Posted on December 11, 2019 at 9:55 AM
Hackers could Steal Data from Intel SGX Enclaves by Changing Processor Voltage
According to recent findings, one undocumented feature within Intel processors might be misused by online criminals to change the voltage of the CPU. According to security researchers, this technique could allow hackers to cause computational faults and possibly bypass security, resulting in the extraction of sensitive data.
What is the problem?
The flaw lies with the Intel SGX (Software Guard Extensions), which exists in modern processors and allows users to create ‘enclaves,’ where the processor can encrypt some parts of the memory. The encrypted memory can then only be accessed by programs that have permission to run within the enclave.
The solution exists in order to increase security and protect the data, and so far, it supposedly had the ability to prevent hackers from stealing sensitive information even with access to the OS. It even has its uses in protecting keys and cryptographic operations on public cloud infrastructure.
However, according to researchers from the UK’s University of Birmingham, as well as Belgium’s KU Leuven and Austria’s Graz University of Technology, Intel SGX secrets could still get extracted. The teams created a special fault injection attack, which they named Plundervolt. The attack could result in stealing secrets or triggering of memory safety errors in various programs-
This is not exactly a new form of an attack. In fact, they were known for a long time in the field of cryptoanalysis. Plundervolt is not exactly the same as the techniques used so far, but it is quite close, with the biggest difference being the fact that it doesn’t use physical manipulation. Instead, it exploits a dynamic voltage scaling feature.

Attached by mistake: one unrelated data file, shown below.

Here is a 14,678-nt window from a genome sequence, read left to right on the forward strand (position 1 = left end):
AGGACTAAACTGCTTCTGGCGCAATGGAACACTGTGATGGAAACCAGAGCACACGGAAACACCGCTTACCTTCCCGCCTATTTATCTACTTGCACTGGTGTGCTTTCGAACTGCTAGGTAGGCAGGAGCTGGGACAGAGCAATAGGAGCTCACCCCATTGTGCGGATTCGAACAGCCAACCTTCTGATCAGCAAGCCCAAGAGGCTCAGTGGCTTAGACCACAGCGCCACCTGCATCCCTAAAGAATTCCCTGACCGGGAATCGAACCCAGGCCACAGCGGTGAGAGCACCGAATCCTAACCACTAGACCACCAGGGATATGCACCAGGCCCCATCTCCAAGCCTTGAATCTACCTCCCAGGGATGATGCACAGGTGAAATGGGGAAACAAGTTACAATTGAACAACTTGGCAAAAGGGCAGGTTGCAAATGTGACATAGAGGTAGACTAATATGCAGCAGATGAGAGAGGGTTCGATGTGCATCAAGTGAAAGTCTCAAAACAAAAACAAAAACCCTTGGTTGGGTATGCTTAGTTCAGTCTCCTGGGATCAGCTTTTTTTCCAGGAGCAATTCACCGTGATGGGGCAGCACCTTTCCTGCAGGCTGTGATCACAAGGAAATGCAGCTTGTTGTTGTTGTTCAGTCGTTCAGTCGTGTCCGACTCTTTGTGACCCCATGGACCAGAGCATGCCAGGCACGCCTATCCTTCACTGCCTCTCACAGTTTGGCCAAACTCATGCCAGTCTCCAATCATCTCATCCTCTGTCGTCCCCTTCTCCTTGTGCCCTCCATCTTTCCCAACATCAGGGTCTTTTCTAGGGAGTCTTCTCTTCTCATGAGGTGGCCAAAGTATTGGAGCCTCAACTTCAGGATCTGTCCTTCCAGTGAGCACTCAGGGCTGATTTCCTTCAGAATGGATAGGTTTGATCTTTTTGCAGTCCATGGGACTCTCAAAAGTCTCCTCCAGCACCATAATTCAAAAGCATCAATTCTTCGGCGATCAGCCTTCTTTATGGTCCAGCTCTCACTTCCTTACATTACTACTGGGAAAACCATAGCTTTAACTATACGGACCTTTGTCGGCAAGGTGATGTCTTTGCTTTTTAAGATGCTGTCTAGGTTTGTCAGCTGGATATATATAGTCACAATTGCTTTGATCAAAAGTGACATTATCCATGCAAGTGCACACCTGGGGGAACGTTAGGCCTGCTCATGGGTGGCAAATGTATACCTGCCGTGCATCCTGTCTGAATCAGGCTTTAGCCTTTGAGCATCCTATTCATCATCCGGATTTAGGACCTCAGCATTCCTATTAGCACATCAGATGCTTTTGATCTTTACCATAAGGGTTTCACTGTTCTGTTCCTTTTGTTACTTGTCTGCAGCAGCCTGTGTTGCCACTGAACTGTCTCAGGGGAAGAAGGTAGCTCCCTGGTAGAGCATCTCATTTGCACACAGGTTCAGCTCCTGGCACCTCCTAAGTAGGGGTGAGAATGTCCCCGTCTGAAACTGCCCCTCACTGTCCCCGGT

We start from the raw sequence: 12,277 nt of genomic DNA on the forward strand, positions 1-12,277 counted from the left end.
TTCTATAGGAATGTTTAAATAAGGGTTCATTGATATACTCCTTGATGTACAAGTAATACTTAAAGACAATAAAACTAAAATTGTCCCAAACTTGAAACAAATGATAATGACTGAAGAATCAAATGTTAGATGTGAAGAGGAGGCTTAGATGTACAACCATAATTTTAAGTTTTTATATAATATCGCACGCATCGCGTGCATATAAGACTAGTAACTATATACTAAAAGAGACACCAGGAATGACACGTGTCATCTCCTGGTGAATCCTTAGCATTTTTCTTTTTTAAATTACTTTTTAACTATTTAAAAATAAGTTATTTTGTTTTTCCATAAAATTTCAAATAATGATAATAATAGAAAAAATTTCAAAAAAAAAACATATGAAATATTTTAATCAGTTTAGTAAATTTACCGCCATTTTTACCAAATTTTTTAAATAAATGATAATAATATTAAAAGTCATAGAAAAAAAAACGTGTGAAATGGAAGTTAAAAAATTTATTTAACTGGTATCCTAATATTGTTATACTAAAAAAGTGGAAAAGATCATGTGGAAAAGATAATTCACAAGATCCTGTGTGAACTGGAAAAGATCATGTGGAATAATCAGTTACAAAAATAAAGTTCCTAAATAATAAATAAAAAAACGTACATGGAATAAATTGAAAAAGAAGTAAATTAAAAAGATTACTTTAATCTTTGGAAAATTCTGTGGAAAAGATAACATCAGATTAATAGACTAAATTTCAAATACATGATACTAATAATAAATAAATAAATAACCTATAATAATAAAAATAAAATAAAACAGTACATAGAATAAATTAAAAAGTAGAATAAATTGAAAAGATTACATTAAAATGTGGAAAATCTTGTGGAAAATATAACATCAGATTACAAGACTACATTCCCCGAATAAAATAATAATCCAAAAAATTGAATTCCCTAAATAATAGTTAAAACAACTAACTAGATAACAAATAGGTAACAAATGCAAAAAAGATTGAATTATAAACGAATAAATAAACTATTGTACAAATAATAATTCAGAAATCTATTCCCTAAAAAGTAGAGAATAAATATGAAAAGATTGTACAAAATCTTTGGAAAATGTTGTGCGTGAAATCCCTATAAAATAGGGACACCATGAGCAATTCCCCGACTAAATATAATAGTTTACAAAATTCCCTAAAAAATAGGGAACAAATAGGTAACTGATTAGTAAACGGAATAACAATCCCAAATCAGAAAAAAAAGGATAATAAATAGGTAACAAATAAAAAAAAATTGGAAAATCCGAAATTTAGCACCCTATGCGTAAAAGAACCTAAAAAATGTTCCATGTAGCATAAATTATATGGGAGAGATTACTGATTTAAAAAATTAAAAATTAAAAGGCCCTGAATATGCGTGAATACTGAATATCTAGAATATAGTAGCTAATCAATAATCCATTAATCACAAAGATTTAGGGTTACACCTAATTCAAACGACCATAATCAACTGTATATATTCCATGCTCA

Researchers noted that their tests rendered Intel SGX’s memory integrity protection powerless against the attack. However, they also believe that they were the first to attempt this method. According to their report, the attack seems to be effective against any Intel Core CPU that has SGX enabled. In other words, the oldest generation that can be affected by the attack is Skylake, while any CPU before this generation should be perfectly safe from Plundervolt.
The new attack can be performed remotely
Another important difference between old methods of performing such an attack and the new one is that hackers needed root privilege on the operating systems before. In other words, they required physical access to the device they were trying to attack. The new method, on the other hand, can be executed remotely, and all that the hacker really needs is to gain privileged code execution on a system.
Researchers even demonstrated the attack, which only lasted a couple of minutes. Not only that, but it also required computational effort that is almost negligible.
Of course, this is not the first time that someone managed to extract the cryptographic keys from the Intel SGX. Previously, hackers could have done that by using a Foreshadow vulnerability. With Plundervolt, however, they can artificially introduce memory safety flaws into a secure, bug-free code. Essentially, even if the code is flawless, attackers can make it vulnerable by employing this technique.
Once more, researchers claim that they never heard of anyone else employing this technique, indicating that it does not exist in the wild as of yet.
As for how anyone can defend against this technique, researchers stated that there are a few potential methods. Users could protect themselves by using fault-resistant cryptographic primitives, and application and compiler hardening, These methods are not perfect, however, and they come with their own downsides.
Researchers actually discovered the flaw earlier this year, and they notified Intel in June. However, only two months later, in August, another team came up with the same technique. Meanwhile, Intel introduced a patch that can disable access to a particular voltage scaling interface which researchers identified. The solution is still not perfect, and some cracks might still be there, but all of the problems that researchers announced in their paper were addressed through the updates.